THE BLOG
08/28/2014 09:32 am ET | Updated Oct 28, 2014

Photographing Iconic Coney Island

The concept of Coney Island as an outdoor photo studio is nothing new. Famous and not-so-famous photographers alike have been trekking over the sand there since the very beginning. There is a lot to see and photograph at Coney Island - beachgoers, amusement park weirdos, iconic rides like the Wonder Wheel and the now defunct parachute jump, and the "others" - those people who just seem to be attracted to the place. These "others" are a certain kind of people - a hardened bunch of people who've weathered too much New York and too much sun. There is something in combining all of this that gives Coney Island a special energy. Fortunately, this energy can often be captured by the lens. I produced a recent series of photographs there using a toy camera called the Harinezumi. This little plastic Japanese camera produced unique, slightly distorted, highly saturated photographs, which helped to enhance this special Coney Island charm.

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(c) Michael Ernest Sweet

According to Wikipedia, between 1880 and WWII, Coney Island was the largest amusement park in the United States. That's quite something considering what it is today. Although the Coney Island of yesteryear is not the Coney Island of today, it is still a special place with a special kind of people. Then there is the Coney Island Mermaid Parade , which is a real blast for photographers. I've never photographed the parade myself, but many noted photographers including Harvey Stein have done so. It is surely a great opportunity to capture some truly unique images.

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(c) Michael Ernest Sweet

If you're not going to be in New York during the Mermaid Parade no sweat, there is lots to photograph at Coney Island any day of the summer. The images are always unique and contain a special feel, which can only be a result of sun, sand, and New York's famously humid summer heat. When I look back over my photographs of Coney Island from years gone by I can still feel the heat on the back of my neck, the sweat dripping from my forehead, and the sand between my toes. You will have to slog through the day's heat and the crowded beaches and even deal with some rather confrontational people to get those truly iconic images, but it will be worth it in the end. The work I have produced there over the past few years has been truly rewarding and also quite successful.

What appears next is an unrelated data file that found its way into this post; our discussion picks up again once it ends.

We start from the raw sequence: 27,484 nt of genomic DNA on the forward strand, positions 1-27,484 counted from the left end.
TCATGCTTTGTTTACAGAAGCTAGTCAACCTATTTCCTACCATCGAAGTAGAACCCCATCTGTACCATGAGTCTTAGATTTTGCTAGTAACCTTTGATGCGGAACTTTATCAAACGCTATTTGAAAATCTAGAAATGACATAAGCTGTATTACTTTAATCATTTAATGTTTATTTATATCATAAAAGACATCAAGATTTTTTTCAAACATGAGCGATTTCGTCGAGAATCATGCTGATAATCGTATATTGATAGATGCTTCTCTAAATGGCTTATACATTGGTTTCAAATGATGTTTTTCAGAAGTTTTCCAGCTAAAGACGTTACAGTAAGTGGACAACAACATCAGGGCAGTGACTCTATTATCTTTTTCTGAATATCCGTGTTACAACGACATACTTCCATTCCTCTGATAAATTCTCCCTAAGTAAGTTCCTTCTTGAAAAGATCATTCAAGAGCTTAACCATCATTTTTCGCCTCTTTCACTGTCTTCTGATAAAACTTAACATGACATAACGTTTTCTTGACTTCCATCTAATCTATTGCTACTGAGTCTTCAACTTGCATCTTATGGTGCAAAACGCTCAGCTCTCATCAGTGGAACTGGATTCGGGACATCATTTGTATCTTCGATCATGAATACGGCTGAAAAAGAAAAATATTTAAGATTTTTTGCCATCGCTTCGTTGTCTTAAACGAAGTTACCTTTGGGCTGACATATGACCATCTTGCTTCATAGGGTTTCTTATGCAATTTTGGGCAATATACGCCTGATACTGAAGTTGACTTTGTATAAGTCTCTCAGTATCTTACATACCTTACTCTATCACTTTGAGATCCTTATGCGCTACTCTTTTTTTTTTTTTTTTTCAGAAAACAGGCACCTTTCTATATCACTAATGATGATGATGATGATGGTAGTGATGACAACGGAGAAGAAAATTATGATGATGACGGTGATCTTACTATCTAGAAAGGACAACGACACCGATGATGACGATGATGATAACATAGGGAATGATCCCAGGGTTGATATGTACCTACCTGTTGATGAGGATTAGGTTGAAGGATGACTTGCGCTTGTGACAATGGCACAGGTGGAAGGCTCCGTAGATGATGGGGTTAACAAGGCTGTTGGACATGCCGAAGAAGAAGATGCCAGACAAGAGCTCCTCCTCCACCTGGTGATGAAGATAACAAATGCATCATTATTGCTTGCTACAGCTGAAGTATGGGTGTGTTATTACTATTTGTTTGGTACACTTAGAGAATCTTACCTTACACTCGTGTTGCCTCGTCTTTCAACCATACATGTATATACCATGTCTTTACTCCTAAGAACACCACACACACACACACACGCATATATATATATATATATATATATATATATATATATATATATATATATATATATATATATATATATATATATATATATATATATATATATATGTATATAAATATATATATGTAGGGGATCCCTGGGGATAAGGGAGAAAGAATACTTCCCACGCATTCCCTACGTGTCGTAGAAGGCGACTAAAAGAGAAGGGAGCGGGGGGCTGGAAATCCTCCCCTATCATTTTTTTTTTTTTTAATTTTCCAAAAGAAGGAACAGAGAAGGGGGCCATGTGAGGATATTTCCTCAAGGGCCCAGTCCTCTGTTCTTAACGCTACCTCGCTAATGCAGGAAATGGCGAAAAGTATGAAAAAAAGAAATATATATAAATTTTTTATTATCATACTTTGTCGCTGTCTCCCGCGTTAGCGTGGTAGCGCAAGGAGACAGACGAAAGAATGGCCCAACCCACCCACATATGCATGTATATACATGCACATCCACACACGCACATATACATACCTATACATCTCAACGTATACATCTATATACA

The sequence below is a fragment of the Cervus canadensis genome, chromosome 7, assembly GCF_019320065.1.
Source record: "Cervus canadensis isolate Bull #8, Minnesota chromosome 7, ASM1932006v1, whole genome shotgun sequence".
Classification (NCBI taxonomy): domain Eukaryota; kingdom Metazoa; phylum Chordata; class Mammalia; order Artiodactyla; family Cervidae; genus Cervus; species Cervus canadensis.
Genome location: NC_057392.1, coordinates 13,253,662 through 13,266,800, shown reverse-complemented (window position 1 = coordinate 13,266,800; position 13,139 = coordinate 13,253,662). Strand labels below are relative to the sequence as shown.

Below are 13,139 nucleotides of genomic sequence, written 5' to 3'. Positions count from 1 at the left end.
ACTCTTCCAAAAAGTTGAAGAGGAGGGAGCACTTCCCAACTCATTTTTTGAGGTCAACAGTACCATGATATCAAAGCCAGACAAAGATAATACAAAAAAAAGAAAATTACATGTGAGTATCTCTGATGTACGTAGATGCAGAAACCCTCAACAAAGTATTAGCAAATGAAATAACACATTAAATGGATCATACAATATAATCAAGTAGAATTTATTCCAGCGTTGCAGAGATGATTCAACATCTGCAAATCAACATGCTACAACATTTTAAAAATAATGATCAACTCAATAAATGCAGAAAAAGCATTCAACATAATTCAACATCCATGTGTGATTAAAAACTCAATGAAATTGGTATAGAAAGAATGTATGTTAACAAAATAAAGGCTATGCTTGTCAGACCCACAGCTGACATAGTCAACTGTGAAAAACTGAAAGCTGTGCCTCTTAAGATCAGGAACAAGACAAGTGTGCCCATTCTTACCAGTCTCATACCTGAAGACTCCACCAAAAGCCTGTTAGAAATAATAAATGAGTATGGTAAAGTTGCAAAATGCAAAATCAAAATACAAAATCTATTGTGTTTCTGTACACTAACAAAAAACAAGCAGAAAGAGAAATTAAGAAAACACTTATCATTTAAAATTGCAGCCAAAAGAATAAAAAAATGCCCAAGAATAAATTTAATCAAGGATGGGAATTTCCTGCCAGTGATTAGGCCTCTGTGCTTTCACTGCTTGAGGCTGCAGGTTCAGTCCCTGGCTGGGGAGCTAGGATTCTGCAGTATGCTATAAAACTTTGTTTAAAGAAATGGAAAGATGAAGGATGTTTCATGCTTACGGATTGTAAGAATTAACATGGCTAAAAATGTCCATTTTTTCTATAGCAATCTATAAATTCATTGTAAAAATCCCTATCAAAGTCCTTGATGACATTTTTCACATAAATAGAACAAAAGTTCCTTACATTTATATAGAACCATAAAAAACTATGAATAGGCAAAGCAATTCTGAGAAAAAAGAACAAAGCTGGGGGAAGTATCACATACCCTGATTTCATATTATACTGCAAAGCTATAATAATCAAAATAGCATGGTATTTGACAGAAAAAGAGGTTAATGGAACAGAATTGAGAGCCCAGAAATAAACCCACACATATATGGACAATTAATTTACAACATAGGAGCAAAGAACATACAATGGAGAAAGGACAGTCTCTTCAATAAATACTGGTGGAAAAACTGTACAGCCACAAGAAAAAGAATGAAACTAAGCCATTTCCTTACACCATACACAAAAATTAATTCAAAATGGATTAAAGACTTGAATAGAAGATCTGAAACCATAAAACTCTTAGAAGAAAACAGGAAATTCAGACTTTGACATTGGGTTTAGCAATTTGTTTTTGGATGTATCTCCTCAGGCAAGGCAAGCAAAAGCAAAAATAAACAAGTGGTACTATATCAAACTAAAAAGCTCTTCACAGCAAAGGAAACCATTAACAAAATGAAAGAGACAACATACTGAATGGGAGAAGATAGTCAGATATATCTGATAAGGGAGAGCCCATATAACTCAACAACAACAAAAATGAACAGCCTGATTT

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(c) Michael Ernest Sweet

Just take a look through some of the work from the past century from photographers like Weegee, Harold Feinstein, Lisette Model, Robert Frank, Bruce Davidson, and of course, Bruce Gilden. Gilden did some of his best work ever on the beach at Coney Island.

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(c) Michael Ernest Sweet

Opportunities abound for photographers at Coney Island. So, if you're going to be in the New York area anytime soon, and want photographs the other tourists aren't likely to get, jump on the N train from Times Square and head out to Coney Island. It's a long train ride but you won't regret it and you'll have the photos to prove it. Become part of history and join the long line of photographers before you who roamed through this very sand making now classic works of art.

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(c) Michael Ernest Sweet

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